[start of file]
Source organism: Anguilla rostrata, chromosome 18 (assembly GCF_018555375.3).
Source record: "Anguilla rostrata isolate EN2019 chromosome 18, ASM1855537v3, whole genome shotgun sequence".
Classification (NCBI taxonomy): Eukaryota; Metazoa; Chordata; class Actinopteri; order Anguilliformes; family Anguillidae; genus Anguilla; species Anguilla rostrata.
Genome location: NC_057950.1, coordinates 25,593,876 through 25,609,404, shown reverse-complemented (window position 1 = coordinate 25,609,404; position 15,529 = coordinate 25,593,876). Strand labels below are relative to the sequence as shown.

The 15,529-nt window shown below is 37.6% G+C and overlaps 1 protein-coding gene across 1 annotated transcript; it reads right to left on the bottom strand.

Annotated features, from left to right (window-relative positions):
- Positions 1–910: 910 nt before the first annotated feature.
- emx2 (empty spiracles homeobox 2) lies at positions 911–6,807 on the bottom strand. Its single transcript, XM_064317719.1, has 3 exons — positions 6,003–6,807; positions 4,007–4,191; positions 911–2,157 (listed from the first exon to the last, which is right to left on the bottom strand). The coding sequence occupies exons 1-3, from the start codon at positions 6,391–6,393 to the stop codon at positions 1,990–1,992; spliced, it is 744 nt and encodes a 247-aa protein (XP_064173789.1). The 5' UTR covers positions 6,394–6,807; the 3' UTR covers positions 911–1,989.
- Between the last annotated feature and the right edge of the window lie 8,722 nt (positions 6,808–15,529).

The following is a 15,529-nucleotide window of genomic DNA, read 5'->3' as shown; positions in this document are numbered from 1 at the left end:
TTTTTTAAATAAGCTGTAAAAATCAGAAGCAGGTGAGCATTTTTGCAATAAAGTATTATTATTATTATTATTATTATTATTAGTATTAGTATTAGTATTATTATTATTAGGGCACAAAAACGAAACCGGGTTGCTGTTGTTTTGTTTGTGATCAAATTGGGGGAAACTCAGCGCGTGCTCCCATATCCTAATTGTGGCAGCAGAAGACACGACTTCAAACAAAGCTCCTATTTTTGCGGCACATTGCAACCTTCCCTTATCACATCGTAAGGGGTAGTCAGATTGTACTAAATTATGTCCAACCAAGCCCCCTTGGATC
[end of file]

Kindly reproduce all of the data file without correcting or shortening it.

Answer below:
Source organism: Anguilla rostrata, chromosome 18 (assembly GCF_018555375.3).
Source record: "Anguilla rostrata isolate EN2019 chromosome 18, ASM1855537v3, whole genome shotgun sequence".
Classification (NCBI taxonomy): Eukaryota; Metazoa; Chordata; class Actinopteri; order Anguilliformes; family Anguillidae; genus Anguilla; species Anguilla rostrata.
Genome location: NC_057950.1, coordinates 25,593,876 through 25,609,404, shown reverse-complemented (window position 1 = coordinate 25,609,404; position 15,529 = coordinate 25,593,876). Strand labels below are relative to the sequence as shown.

The 15,529-nt window shown below is 37.6% G+C and overlaps 1 protein-coding gene across 1 annotated transcript; it reads right to left on the bottom strand.

Annotated features, from left to right (window-relative positions):
- Positions 1–910: 910 nt before the first annotated feature.
- emx2 (empty spiracles homeobox 2) lies at positions 911–6,807 on the bottom strand. Its single transcript, XM_064317719.1, has 3 exons — positions 6,003–6,807; positions 4,007–4,191; positions 911–2,157 (listed from the first exon to the last, which is right to left on the bottom strand). The coding sequence occupies exons 1-3, from the start codon at positions 6,391–6,393 to the stop codon at positions 1,990–1,992; spliced, it is 744 nt and encodes a 247-aa protein (XP_064173789.1). The 5' UTR covers positions 6,394–6,807; the 3' UTR covers positions 911–1,989.
- Between the last annotated feature and the right edge of the window lie 8,722 nt (positions 6,808–15,529).

The following is a 15,529-nucleotide window of genomic DNA, read 5'->3' as shown; positions in this document are numbered from 1 at the left end:
TTTTTTAAATAAGCTGTAAAAATCAGAAGCAGGTGAGCATTTTTGCAATAAAGTATTATTATTATTATTATTATTATTATTAGTATTAGTATTAGTATTATTATTATTAGGGCACAAAAACGAAACCGGGTTGCTGTTGTTTTGTTTGTGATCAAATTGGGGGAAACTCAGCGCGTGCTCCCATATCCTAATTGTGGCAGCAGAAGACACGACTTCAAACAAAGCTCCTATTTTTGCGGCACATTGCAACCTTCCCTTATCACATCGTAAGGGGTAGTCAGATTGTACTAAATTATGTCCAACCAAGCCCCCTTGGATC